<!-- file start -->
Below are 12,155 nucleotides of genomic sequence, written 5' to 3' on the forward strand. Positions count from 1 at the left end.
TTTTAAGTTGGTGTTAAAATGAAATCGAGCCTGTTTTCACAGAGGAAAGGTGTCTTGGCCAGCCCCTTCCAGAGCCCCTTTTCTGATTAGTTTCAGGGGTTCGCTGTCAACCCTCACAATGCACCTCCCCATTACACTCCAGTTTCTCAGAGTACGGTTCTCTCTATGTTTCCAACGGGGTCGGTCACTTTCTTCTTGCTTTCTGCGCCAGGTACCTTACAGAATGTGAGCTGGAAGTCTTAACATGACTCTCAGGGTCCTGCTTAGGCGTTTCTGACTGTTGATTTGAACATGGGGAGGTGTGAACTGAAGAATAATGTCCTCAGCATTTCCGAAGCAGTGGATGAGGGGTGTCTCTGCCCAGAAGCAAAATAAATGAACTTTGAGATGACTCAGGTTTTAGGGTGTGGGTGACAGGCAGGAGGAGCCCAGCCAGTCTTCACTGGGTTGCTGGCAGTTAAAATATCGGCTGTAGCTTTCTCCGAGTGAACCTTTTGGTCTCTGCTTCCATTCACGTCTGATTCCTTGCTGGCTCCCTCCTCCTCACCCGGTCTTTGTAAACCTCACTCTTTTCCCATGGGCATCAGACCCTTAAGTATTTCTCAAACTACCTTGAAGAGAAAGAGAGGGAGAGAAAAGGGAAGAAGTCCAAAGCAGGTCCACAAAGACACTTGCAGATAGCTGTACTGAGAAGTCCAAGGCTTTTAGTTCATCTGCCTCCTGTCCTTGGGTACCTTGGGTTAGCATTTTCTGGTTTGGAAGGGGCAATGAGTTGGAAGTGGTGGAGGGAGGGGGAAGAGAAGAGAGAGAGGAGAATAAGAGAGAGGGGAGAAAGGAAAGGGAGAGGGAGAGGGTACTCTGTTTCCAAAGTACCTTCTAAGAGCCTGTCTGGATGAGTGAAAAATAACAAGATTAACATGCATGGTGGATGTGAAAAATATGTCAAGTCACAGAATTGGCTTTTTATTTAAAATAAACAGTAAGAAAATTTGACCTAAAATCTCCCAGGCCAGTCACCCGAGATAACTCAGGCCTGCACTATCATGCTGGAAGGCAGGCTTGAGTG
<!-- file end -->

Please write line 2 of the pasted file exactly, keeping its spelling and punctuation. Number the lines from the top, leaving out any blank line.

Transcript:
TTTTAAGTTGGTGTTAAAATGAAATCGAGCCTGTTTTCACAGAGGAAAGGTGTCTTGGCCAGCCCCTTCCAGAGCCCCTTTTCTGATTAGTTTCAGGGGTTCGCTGTCAACCCTCACAATGCACCTCCCCATTACACTCCAGTTTCTCAGAGTACGGTTCTCTCTATGTTTCCAACGGGGTCGGTCACTTTCTTCTTGCTTTCTGCGCCAGGTACCTTACAGAATGTGAGCTGGAAGTCTTAACATGACTCTCAGGGTCCTGCTTAGGCGTTTCTGACTGTTGATTTGAACATGGGGAGGTGTGAACTGAAGAATAATGTCCTCAGCATTTCCGAAGCAGTGGATGAGGGGTGTCTCTGCCCAGAAGCAAAATAAATGAACTTTGAGATGACTCAGGTTTTAGGGTGTGGGTGACAGGCAGGAGGAGCCCAGCCAGTCTTCACTGGGTTGCTGGCAGTTAAAATATCGGCTGTAGCTTTCTCCGAGTGAACCTTTTGGTCTCTGCTTCCATTCACGTCTGATTCCTTGCTGGCTCCCTCCTCCTCACCCGGTCTTTGTAAACCTCACTCTTTTCCCATGGGCATCAGACCCTTAAGTATTTCTCAAACTACCTTGAAGAGAAAGAGAGGGAGAGAAAAGGGAAGAAGTCCAAAGCAGGTCCACAAAGACACTTGCAGATAGCTGTACTGAGAAGTCCAAGGCTTTTAGTTCATCTGCCTCCTGTCCTTGGGTACCTTGGGTTAGCATTTTCTGGTTTGGAAGGGGCAATGAGTTGGAAGTGGTGGAGGGAGGGGGAAGAGAAGAGAGAGAGGAGAATAAGAGAGAGGGGAGAAAGGAAAGGGAGAGGGAGAGGGTACTCTGTTTCCAAAGTACCTTCTAAGAGCCTGTCTGGATGAGTGAAAAATAACAAGATTAACATGCATGGTGGATGTGAAAAATATGTCAAGTCACAGAATTGGCTTTTTATTTAAAATAAACAGTAAGAAAATTTGACCTAAAATCTCCCAGGCCAGTCACCCGAGATAACTCAGGCCTGCACTATCATGCTGGAAGGCAGGCTTGAGTG